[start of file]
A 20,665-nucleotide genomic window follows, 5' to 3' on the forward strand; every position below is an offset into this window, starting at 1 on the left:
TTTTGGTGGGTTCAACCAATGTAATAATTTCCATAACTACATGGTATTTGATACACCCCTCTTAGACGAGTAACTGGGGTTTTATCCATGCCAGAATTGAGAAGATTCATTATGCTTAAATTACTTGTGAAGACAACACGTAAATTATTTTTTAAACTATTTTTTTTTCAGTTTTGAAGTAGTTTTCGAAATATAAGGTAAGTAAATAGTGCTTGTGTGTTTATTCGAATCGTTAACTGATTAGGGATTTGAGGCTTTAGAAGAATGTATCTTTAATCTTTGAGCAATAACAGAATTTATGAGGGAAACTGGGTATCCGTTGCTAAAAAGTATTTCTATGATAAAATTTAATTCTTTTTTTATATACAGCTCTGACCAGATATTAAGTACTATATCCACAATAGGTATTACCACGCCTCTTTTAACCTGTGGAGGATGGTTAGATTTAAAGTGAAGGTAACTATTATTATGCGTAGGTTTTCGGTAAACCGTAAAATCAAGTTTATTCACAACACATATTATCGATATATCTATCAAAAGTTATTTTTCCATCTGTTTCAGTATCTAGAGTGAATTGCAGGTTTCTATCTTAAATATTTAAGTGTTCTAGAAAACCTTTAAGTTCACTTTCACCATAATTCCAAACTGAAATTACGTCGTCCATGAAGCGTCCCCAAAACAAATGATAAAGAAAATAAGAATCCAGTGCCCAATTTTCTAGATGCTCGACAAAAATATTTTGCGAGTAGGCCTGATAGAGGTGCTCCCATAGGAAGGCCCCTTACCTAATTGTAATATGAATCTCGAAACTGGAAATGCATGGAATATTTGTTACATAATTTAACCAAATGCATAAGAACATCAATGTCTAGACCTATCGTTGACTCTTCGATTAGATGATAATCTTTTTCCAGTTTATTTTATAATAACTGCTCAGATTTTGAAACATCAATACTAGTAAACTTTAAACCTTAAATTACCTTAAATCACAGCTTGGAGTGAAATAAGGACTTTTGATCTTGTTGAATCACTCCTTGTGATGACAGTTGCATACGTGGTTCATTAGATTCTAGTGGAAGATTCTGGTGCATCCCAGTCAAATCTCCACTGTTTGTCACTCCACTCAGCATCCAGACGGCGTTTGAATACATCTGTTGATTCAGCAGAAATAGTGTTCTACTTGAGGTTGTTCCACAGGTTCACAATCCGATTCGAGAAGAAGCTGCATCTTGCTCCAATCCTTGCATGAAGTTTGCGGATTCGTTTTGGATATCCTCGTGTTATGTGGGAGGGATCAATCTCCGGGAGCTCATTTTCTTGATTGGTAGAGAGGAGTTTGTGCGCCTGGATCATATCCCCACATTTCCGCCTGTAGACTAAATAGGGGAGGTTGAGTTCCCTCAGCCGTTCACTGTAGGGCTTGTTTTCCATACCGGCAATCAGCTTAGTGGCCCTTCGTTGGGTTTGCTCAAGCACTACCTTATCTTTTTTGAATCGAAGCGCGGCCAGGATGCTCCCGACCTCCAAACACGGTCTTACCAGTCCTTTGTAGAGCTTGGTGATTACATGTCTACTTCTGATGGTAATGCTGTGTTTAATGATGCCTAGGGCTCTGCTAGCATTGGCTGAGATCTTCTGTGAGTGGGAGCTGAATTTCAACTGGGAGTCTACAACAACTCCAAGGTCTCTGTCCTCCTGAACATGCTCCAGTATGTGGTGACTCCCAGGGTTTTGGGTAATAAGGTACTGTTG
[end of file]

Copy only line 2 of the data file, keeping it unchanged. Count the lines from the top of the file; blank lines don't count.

TTTTGGTGGGTTCAACCAATGTAATAATTTCCATAACTACATGGTATTTGATACACCCCTCTTAGACGAGTAACTGGGGTTTTATCCATGCCAGAATTGAGAAGATTCATTATGCTTAAATTACTTGTGAAGACAACACGTAAATTATTTTTTAAACTATTTTTTTTTCAGTTTTGAAGTAGTTTTCGAAATATAAGGTAAGTAAATAGTGCTTGTGTGTTTATTCGAATCGTTAACTGATTAGGGATTTGAGGCTTTAGAAGAATGTATCTTTAATCTTTGAGCAATAACAGAATTTATGAGGGAAACTGGGTATCCGTTGCTAAAAAGTATTTCTATGATAAAATTTAATTCTTTTTTTATATACAGCTCTGACCAGATATTAAGTACTATATCCACAATAGGTATTACCACGCCTCTTTTAACCTGTGGAGGATGGTTAGATTTAAAGTGAAGGTAACTATTATTATGCGTAGGTTTTCGGTAAACCGTAAAATCAAGTTTATTCACAACACATATTATCGATATATCTATCAAAAGTTATTTTTCCATCTGTTTCAGTATCTAGAGTGAATTGCAGGTTTCTATCTTAAATATTTAAGTGTTCTAGAAAACCTTTAAGTTCACTTTCACCATAATTCCAAACTGAAATTACGTCGTCCATGAAGCGTCCCCAAAACAAATGATAAAGAAAATAAGAATCCAGTGCCCAATTTTCTAGATGCTCGACAAAAATATTTTGCGAGTAGGCCTGATAGAGGTGCTCCCATAGGAAGGCCCCTTACCTAATTGTAATATGAATCTCGAAACTGGAAATGCATGGAATATTTGTTACATAATTTAACCAAATGCATAAGAACATCAATGTCTAGACCTATCGTTGACTCTTCGATTAGATGATAATCTTTTTCCAGTTTATTTTATAATAACTGCTCAGATTTTGAAACATCAATACTAGTAAACTTTAAACCTTAAATTACCTTAAATCACAGCTTGGAGTGAAATAAGGACTTTTGATCTTGTTGAATCACTCCTTGTGATGACAGTTGCATACGTGGTTCATTAGATTCTAGTGGAAGATTCTGGTGCATCCCAGTCAAATCTCCACTGTTTGTCACTCCACTCAGCATCCAGACGGCGTTTGAATACATCTGTTGATTCAGCAGAAATAGTGTTCTACTTGAGGTTGTTCCACAGGTTCACAATCCGATTCGAGAAGAAGCTGCATCTTGCTCCAATCCTTGCATGAAGTTTGCGGATTCGTTTTGGATATCCTCGTGTTATGTGGGAGGGATCAATCTCCGGGAGCTCATTTTCTTGATTGGTAGAGAGGAGTTTGTGCGCCTGGATCATATCCCCACATTTCCGCCTGTAGACTAAATAGGGGAGGTTGAGTTCCCTCAGCCGTTCACTGTAGGGCTTGTTTTCCATACCGGCAATCAGCTTAGTGGCCCTTCGTTGGGTTTGCTCAAGCACTACCTTATCTTTTTTGAATCGAAGCGCGGCCAGGATGCTCCCGACCTCCAAACACGGTCTTACCAGTCCTTTGTAGAGCTTGGTGATTACATGTCTACTTCTGATGGTAATGCTGTGTTTAATGATGCCTAGGGCTCTGCTAGCATTGGCTGAGATCTTCTGTGAGTGGGAGCTGAATTTCAACTGGGAGTCTACAACAACTCCAAGGTCTCTGTCCTCCTGAACATGCTCCAGTATGTGGTGACTCCCAGGGTTTTGGGTAATAAGGTACTGTTG